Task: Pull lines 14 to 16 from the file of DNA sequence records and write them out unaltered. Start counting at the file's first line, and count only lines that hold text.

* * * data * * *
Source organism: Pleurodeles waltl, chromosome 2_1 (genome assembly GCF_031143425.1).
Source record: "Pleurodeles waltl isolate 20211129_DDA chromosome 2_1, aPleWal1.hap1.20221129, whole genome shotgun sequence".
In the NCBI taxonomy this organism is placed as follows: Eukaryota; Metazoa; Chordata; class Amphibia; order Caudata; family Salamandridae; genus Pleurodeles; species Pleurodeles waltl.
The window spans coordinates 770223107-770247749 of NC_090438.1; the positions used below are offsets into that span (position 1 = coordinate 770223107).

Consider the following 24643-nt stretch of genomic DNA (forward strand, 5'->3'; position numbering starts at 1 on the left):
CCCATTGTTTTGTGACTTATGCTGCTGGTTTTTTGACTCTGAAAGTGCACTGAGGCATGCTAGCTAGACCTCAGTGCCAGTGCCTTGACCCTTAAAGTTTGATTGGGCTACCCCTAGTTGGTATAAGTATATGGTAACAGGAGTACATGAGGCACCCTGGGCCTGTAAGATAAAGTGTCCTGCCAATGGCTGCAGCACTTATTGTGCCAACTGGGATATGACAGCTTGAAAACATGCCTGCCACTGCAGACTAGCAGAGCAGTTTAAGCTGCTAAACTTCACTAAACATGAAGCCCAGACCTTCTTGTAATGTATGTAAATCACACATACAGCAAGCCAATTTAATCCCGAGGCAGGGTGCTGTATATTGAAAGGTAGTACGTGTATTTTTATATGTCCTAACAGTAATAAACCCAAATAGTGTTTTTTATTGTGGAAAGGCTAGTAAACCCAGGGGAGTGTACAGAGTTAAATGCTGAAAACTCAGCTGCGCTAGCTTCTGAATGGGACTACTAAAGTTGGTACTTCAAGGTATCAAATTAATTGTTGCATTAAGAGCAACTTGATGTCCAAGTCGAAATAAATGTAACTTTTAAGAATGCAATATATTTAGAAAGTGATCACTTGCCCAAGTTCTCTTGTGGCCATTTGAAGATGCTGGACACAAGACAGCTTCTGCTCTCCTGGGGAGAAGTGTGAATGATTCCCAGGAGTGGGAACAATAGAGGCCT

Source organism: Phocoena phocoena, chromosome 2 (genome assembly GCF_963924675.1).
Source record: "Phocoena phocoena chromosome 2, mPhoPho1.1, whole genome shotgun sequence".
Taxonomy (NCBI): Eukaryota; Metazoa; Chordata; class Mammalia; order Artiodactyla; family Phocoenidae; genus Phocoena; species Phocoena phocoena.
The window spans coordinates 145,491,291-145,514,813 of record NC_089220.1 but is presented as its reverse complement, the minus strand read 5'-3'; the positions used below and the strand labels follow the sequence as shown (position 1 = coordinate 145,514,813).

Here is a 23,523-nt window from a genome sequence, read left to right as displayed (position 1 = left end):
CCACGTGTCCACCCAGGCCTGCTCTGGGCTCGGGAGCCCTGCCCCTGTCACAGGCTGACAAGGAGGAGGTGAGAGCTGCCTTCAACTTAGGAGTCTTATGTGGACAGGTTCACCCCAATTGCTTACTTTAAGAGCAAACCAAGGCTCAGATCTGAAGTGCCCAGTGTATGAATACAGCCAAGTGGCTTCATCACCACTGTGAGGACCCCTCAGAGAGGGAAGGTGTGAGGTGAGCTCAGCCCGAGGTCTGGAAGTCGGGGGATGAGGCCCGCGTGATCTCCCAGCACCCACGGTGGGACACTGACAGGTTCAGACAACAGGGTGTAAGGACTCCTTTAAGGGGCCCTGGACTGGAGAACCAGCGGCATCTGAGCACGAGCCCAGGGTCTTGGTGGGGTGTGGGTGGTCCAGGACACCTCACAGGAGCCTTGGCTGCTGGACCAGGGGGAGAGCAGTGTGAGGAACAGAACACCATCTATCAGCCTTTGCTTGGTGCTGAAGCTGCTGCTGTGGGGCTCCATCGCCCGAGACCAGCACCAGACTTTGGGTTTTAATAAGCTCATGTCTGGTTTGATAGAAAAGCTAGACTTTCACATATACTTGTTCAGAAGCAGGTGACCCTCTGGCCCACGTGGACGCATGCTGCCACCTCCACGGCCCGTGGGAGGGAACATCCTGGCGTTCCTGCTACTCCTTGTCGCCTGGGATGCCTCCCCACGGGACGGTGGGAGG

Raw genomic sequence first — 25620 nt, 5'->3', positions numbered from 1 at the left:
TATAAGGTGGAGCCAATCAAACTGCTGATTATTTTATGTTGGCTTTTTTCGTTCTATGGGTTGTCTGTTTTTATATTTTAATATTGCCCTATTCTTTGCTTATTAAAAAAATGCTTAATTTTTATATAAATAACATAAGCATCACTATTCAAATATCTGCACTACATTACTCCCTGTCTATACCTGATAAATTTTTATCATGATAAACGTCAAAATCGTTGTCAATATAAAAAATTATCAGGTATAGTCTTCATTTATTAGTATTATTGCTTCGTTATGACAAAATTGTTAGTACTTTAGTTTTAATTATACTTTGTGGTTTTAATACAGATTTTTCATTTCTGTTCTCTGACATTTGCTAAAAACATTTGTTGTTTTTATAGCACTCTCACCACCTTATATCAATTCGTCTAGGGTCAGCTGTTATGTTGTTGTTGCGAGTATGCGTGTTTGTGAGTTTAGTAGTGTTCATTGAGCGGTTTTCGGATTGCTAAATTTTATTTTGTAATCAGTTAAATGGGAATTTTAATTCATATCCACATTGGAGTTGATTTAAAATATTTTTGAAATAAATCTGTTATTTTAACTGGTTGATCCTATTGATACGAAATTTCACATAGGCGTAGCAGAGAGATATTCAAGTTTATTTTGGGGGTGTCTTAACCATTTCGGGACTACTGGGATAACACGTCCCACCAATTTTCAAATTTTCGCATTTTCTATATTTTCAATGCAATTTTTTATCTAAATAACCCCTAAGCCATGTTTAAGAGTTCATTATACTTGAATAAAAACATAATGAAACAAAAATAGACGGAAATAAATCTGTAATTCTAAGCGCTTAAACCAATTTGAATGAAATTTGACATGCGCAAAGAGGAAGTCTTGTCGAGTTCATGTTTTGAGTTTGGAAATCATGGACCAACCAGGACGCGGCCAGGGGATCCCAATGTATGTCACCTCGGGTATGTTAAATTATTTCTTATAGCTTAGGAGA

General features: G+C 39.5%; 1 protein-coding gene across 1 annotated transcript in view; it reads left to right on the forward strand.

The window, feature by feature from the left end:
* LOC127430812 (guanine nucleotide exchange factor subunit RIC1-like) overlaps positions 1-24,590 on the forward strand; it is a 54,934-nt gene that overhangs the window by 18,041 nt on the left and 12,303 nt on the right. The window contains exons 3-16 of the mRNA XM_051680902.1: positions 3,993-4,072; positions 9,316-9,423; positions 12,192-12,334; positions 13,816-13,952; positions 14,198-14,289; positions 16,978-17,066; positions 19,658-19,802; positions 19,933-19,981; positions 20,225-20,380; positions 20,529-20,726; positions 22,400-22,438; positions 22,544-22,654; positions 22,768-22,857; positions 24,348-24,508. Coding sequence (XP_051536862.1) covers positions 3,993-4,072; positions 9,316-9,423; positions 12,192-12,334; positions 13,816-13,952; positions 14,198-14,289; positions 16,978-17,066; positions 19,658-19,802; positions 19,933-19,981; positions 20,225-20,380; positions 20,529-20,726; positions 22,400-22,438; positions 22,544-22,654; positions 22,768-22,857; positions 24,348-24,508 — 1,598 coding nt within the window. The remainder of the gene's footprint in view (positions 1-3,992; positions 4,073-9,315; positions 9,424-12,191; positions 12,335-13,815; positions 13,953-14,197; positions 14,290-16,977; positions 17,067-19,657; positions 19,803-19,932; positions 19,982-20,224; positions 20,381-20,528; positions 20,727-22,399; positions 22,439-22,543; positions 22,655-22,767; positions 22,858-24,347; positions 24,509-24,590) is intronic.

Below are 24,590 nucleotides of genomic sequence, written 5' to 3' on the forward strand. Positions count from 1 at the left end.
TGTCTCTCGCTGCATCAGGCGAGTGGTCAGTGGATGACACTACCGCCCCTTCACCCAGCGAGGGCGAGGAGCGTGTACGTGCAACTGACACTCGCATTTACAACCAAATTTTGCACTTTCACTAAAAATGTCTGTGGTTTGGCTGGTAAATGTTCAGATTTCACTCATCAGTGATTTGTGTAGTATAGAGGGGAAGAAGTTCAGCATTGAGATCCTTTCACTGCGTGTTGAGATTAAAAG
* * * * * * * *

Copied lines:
TATAAGGTGGAGCCAATCAAACTGCTGATTATTTTATGTTGGCTTTTTTCGTTCTATGGGTTGTCTGTTTTTATATTTTAATATTGCCCTATTCTTTGCTTATTAAAAAAATGCTTAATTTTTATATAAATAACATAAGCATCACTATTCAAATATCTGCACTACATTACTCCCTGTCTATACCTGATAAATTTTTATCATGATAAACGTCAAAATCGTTGTCAATATAAAAAATTATCAGGTATAGTCTTCATTTATTAGTATTATTGCTTCGTTATGACAAAATTGTTAGTACTTTAGTTTTAATTATACTTTGTGGTTTTAATACAGATTTTTCATTTCTGTTCTCTGACATTTGCTAAAAACATTTGTTGTTTTTATAGCACTCTCACCACCTTATATCAATTCGTCTAGGGTCAGCTGTTATGTTGTTGTTGCGAGTATGCGTGTTTGTGAGTTTAGTAGTGTTCATTGAGCGGTTTTCGGATTGCTAAATTTTATTTTGTAATCAGTTAAATGGGAATTTTAATTCATATCCACATTGGAGTTGATTTAAAATATTTTTGAAATAAATCTGTTATTTTAACTGGTTGATCCTATTGATACGAAATTTCACATAGGCGTAGCAGAGAGATATTCAAGTTTATTTTGGGGGTGTCTTAACCATTTCGGGACTACTGGGATAACACGTCCCACCAATTTTCAAATTTTCGCATTTTCTATATTTTCAATGCAATTTTTTATCTAAATAACCCCTAAGCCATGTTTAAGAGTTCATTATACTTGAATAAAAACATAATGAAACAAAAATAGACGGAAATAAATCTGTAATTCTAAGCGCTTAAACCAATTTGAATGAAATTTGACATGCGCAAAGAGGAAGTCTTGTCGAGTTCATGTTTTGAGTTTGGAAATCATGGACCAACCAGGACGCGGCCAGGGGATCCCAATGTATGTCACCTCGGGTATGTTAAATTATTTCTTATAGCTTAGGAGA

General features: G+C 39.5%; 1 protein-coding gene across 1 annotated transcript in view; it reads left to right on the forward strand.

The window, feature by feature from the left end: